3.1. Experimental Setup

In this study, a scaled four-story steel-frame building is excited by the shake table at the National Center for Research on Earthquake Engineering (NCREE) in Taiwan, and the effectiveness of the three motion extraction methods are evaluated. The methods include the optical flow, the digital image correlation with subpixel estimation, and the phase-based motion magnification using Riesz Pyramid. Figure 2 represents the specimen and sensor locations used in the experiment. In this building, the H-beams used have a cross section of 150   mm × 150   mm , and these H-beams are utilized as the structural columns and beams. The story height, width, and weight are 2.2 m, 3.15 m, and 6 tons, respectively.
In the experimental setup, four LVDTs per floor are installed to measure absolute displacements in both the x and y directions, and a total of 16 LVDTs are installed on this building as shown in Figure 2b. Two additional LVDTs are located at the base to measure ground displacements under the 50-gal white noise excitation. Note that this building is excited along the xst direction during the experiment, but imperfect fabrication would induce very small floor displacements in the yst direction. Thus, this study only presents LVDT readings in the xst-direction. The duration is roughly 90 s. In addition, a commercially available camera is placed on a fixed floor, i.e., the outside of the shaking table area, to record motions of the building and shake table. The distance between the structure and the camera is around 3 m, with a 30-fps framerate and a resolution of 1080 × 1920 pixels. Both the building and camera parameters are summarized in Table 1.

3.2. Motion Extraction

3.2.1. Optical Flow with the Lucas–Kanade Method

Figure 3a demonstrates the selected ROI for the roof floor measurement. Although the selected portion seems to have a low resolution, sufficient features (e.g., the edges of the white paper) are obtained for motion extraction using optical flow with the Lucas–Kanade method. As shown in Figure 3b, the estimated velocity is acquired from the feature points. As the structure does not move in the zst-direction, only horizontal velocities are utilized to retrieve the motion. The displacement time history is calculated by integrating the velocity over time and converted to physical units by using the relationship between the story width in pixels and the exact width. This relationship is 7.8 mm/pixel, and the result is exhibited in Figure 3c.
Two motion tracking approaches by optical flow are established and examined such as (1) by estimating the optical flow from sequential frames (i.e., the current and previous frame) and (2) by comparing each frame with the reference frame (i.e., the first frame). As found in the experimental results, one disadvantage of estimating the optical flow by matching the previous frame is that the errors may be enlarged and accumulated if errors exist in the previous steps [9]. Figure 4 shows the comparison between the LVDT response and the two approaches, where the yellow line indicates the measurement of the roof from the LVDT and the blue and orange curves indicate the displacement obtained from the first and second approaches. Note that the LVDT measurements are down sampled to 30 Hz for comparison with these two approaches. To understand the accuracy of these approaches, the root mean square error (RMSE) is computed by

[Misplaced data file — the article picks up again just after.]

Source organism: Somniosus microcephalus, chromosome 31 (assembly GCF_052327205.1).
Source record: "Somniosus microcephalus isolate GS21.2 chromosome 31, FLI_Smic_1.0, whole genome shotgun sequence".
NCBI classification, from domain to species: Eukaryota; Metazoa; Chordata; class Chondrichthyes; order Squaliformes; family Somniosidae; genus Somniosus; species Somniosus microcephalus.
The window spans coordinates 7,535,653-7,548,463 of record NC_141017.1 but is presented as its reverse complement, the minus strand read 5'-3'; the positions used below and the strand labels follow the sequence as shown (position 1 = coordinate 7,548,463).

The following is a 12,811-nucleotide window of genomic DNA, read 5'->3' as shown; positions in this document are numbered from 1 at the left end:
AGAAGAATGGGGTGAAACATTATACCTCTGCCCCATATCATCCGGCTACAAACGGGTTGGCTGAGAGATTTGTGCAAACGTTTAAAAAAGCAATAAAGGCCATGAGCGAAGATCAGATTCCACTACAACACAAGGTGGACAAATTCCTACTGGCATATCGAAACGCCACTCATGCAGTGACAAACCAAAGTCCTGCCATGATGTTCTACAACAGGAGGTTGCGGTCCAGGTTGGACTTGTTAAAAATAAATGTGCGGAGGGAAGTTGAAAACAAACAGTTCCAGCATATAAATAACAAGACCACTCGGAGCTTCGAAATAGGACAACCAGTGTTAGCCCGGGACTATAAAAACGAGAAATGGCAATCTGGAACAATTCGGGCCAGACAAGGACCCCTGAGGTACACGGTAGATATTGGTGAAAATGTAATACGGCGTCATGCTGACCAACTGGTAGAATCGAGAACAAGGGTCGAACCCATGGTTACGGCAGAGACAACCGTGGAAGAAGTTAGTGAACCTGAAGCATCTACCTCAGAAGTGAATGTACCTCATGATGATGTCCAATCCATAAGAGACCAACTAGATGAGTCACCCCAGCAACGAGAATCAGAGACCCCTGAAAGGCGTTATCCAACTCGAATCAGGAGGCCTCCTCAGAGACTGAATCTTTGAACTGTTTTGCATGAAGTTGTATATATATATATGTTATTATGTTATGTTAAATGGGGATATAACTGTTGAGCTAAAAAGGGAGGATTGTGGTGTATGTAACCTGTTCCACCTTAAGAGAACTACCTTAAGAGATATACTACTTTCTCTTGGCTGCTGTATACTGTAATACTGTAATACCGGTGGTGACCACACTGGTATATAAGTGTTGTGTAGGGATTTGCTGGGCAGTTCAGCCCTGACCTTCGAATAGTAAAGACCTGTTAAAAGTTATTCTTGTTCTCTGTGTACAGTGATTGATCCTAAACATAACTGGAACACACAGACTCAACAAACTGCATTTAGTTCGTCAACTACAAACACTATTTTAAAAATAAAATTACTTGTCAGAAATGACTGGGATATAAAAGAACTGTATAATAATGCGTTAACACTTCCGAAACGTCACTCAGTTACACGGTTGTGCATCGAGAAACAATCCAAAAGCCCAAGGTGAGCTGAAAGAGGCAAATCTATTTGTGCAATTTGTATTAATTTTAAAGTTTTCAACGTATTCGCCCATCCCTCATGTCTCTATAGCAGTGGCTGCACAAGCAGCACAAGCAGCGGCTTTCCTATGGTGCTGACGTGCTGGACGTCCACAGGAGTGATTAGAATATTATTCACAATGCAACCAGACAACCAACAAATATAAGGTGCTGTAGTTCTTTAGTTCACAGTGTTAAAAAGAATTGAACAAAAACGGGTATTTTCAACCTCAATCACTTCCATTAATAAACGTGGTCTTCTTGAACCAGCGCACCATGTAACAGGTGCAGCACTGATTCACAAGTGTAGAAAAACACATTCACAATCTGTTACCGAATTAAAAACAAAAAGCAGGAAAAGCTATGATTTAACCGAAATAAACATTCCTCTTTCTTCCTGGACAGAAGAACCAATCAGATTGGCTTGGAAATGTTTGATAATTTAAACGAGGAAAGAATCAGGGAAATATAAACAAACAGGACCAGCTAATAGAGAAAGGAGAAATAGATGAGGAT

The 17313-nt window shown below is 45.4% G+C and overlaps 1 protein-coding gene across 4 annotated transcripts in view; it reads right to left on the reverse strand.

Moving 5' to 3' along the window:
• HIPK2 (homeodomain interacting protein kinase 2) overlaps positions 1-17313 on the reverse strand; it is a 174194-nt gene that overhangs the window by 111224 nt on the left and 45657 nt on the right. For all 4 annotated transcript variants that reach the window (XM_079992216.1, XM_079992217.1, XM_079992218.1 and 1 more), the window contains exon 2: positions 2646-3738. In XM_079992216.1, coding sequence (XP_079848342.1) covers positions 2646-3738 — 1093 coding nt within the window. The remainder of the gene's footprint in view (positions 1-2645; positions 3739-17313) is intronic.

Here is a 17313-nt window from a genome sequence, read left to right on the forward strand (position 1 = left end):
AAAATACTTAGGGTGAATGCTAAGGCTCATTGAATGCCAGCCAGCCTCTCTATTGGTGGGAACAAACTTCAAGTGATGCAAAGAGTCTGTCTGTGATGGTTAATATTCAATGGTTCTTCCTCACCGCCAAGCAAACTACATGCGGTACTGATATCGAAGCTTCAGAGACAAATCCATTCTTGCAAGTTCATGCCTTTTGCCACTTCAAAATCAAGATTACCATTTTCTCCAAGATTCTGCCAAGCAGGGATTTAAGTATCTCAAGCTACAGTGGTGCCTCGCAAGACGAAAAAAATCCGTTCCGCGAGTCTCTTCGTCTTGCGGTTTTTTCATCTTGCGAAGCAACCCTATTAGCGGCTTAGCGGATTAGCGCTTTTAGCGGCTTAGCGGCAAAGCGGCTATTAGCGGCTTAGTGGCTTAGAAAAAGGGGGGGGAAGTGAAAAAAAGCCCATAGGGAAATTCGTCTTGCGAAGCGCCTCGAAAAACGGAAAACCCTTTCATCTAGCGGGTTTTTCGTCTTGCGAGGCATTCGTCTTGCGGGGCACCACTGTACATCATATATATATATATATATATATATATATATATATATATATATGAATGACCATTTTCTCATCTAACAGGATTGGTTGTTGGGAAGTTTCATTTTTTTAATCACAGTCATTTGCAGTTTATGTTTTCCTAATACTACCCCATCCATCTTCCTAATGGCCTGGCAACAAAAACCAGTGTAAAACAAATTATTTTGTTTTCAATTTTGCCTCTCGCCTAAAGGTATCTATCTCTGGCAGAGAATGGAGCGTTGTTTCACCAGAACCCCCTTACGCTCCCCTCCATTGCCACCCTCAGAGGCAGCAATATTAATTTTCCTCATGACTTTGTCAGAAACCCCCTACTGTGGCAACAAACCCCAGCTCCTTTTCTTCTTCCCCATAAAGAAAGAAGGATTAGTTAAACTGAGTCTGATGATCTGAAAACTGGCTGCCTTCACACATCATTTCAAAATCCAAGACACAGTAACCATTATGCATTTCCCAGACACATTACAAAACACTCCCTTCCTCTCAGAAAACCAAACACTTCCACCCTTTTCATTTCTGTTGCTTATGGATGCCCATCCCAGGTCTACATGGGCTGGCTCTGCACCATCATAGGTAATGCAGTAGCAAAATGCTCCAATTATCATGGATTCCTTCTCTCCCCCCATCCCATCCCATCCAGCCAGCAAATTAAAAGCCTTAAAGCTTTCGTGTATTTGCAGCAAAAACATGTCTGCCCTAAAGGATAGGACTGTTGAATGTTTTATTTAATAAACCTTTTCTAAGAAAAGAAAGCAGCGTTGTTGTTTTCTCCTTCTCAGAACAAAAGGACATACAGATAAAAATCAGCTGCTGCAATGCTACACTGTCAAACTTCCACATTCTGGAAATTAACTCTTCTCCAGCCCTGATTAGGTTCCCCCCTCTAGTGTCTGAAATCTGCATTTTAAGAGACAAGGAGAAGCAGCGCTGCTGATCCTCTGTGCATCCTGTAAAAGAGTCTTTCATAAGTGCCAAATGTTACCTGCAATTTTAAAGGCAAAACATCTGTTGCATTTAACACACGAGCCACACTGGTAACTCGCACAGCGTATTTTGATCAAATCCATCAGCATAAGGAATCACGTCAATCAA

RMSE = j = 1 N ( d j LVDT d j estimated ) 2 N
where d j LVDT and d j estimated are the measurement from the LVDT and optical flow approaches at the j-th time step and N is the total number of time steps. As shown in Figure 4b, the optical flow using a reference frame has a smaller RMSE of 1.44 mm. Although the two approaches are capable of estimating displacement with high accuracy, the estimation using the optical flow with a reference frame shows a lower RMSE.

3.2.2. Digital Image Correlation with Bilinear Interpolation

Digital image correlation extracts motion by seeking the pixel location of the image portion where the maximum correlation with the ROI is achieved. The motion can then be determined by calculating differentiated locations from the first frame in the pixel coordinates. However, small motions are difficult to be distinguished and to extract good-quality displacements. By the same ROI used in Section 3.2.1, Figure 5a illustrates the calculated correlations by comparing a feature portion with the ROI. The light-yellow region presents the highest correlation. Then, using this DIC approach, the resulting displacement is shown in Figure 5b. As seen, the displacement in pixels only provides the motion trend without useful information that can be further analyzed.
Alternatively, using bilinear interpolation within the ROI generates subpixels that can increase precision for the DIC method. In the bilinear interpolation, one pixel is interpolated into 20 subpixels and then employed to track the roof displacement. Next, the displacement in pixels is converted to physical units by using the story width in pixels and the exact length in millimeters. To reduce the computational load, only a small portion of the ROI is utilized for bilinear interpolation, and the motions in the zst-direction are assumed to be 0. As shown in Figure 6a, the extracted displacement in the physical unit matches the LVDT measurement, where the RMSE is 1.41 mm. Moreover, the accuracy is improved by 44.7%, and precision is improved from 7.8 to 0.39 mm/pixel, as compared to Figure 5b.